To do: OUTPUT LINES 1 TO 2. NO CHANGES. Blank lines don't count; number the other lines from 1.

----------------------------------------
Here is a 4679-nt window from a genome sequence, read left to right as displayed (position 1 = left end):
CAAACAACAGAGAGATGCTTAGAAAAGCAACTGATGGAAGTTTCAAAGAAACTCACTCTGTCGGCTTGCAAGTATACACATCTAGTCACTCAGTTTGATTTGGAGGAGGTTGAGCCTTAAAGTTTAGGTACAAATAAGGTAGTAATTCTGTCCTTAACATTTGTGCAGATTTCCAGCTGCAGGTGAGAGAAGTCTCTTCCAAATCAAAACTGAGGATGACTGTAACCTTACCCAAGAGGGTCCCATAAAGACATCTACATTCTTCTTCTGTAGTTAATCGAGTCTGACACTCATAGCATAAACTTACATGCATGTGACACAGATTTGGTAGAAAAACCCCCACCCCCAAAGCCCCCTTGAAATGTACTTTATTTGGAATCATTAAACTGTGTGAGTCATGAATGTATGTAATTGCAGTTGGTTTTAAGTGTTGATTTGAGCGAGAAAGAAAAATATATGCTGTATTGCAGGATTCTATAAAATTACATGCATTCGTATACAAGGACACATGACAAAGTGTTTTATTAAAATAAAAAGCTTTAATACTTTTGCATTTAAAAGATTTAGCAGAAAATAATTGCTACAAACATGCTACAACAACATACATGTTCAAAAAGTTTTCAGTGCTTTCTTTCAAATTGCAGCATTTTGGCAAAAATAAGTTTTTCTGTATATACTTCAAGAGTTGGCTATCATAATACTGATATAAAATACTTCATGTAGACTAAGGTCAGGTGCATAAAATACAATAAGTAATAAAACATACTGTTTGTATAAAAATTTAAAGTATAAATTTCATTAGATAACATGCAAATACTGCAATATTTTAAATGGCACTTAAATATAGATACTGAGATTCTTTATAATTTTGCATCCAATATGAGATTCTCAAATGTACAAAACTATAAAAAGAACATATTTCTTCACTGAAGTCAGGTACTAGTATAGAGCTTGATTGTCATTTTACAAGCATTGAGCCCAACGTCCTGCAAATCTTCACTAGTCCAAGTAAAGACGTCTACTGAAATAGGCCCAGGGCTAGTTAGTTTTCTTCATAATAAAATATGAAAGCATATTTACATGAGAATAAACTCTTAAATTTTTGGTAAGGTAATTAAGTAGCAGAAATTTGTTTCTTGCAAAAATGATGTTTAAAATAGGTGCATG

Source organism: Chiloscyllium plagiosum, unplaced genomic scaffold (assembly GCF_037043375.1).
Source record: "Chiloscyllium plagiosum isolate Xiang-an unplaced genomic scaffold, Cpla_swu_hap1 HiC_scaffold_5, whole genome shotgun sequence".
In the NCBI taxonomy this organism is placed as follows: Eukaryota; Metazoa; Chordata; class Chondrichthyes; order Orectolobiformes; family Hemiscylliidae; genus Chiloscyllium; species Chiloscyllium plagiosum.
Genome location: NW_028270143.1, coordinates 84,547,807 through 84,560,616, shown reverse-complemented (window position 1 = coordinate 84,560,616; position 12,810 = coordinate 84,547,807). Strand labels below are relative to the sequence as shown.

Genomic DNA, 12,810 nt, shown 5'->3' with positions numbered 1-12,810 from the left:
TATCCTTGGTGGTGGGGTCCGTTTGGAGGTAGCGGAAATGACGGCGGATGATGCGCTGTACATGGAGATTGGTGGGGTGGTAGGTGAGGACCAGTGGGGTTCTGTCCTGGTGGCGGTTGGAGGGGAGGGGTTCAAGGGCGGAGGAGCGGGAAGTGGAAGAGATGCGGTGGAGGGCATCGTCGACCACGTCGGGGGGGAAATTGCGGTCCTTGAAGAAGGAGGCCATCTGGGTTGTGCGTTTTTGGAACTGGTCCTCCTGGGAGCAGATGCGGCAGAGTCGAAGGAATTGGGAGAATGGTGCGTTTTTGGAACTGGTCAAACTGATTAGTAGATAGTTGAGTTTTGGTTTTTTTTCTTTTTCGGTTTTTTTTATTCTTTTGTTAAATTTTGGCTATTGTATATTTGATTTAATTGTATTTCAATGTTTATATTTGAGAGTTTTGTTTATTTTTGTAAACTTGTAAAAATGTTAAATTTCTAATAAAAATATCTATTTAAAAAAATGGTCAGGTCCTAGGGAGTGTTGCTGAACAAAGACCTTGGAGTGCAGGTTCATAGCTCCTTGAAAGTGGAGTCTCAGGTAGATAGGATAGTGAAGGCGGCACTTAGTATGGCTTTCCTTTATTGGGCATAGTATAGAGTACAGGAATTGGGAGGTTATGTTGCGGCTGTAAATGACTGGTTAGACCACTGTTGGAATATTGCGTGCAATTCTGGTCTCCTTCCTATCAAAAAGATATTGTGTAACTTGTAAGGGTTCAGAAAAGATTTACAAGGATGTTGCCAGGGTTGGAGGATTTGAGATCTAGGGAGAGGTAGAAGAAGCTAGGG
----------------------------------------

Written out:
Here is a 4679-nt window from a genome sequence, read left to right as displayed (position 1 = left end):
CAAACAACAGAGAGATGCTTAGAAAAGCAACTGATGGAAGTTTCAAAGAAACTCACTCTGTCGGCTTGCAAGTATACACATCTAGTCACTCAGTTTGATTTGGAGGAGGTTGAGCCTTAAAGTTTAGGTACAAATAAGGTAGTAATTCTGTCCTTAACATTTGTGCAGATTTCCAGCTGCAGGTGAGAGAAGTCTCTTCCAAATCAAAACTGAGGATGACTGTAACCTTACCCAAGAGGGTCCCATAAAGACATCTACATTCTTCTTCTGTAGTTAATCGAGTCTGACACTCATAGCATAAACTTACATGCATGTGACACAGATTTGGTAGAAAAACCCCCACCCCCAAAGCCCCCTTGAAATGTACTTTATTTGGAATCATTAAACTGTGTGAGTCATGAATGTATGTAATTGCAGTTGGTTTTAAGTGTTGATTTGAGCGAGAAAGAAAAATATATGCTGTATTGCAGGATTCTATAAAATTACATGCATTCGTATACAAGGACACATGACAAAGTGTTTTATTAAAATAAAAAGCTTTAATACTTTTGCATTTAAAAGATTTAGCAGAAAATAATTGCTACAAACATGCTACAACAACATACATGTTCAAAAAGTTTTCAGTGCTTTCTTTCAAATTGCAGCATTTTGGCAAAAATAAGTTTTTCTGTATATACTTCAAGAGTTGGCTATCATAATACTGATATAAAATACTTCATGTAGACTAAGGTCAGGTGCATAAAATACAATAAGTAATAAAACATACTGTTTGTATAAAAATTTAAAGTATAAATTTCATTAGATAACATGCAAATACTGCAATATTTTAAATGGCACTTAAATATAGATACTGAGATTCTTTATAATTTTGCATCCAATATGAGATTCTCAAATGTACAAAACTATAAAAAGAACATATTTCTTCACTGAAGTCAGGTACTAGTATAGAGCTTGATTGTCATTTTACAAGCATTGAGCCCAACGTCCTGCAAATCTTCACTAGTCCAAGTAAAGACGTCTACTGAAATAGGCCCAGGGCTAGTTAGTTTTCTTCATAATAAAATATGAAAGCATATTTACATGAGAATAAACTCTTAAATTTTTGGTAAGGTAATTAAGTAGCAGAAATTTGTTTCTTGCAAAAATGATGTTTAAAATAGGTGCATG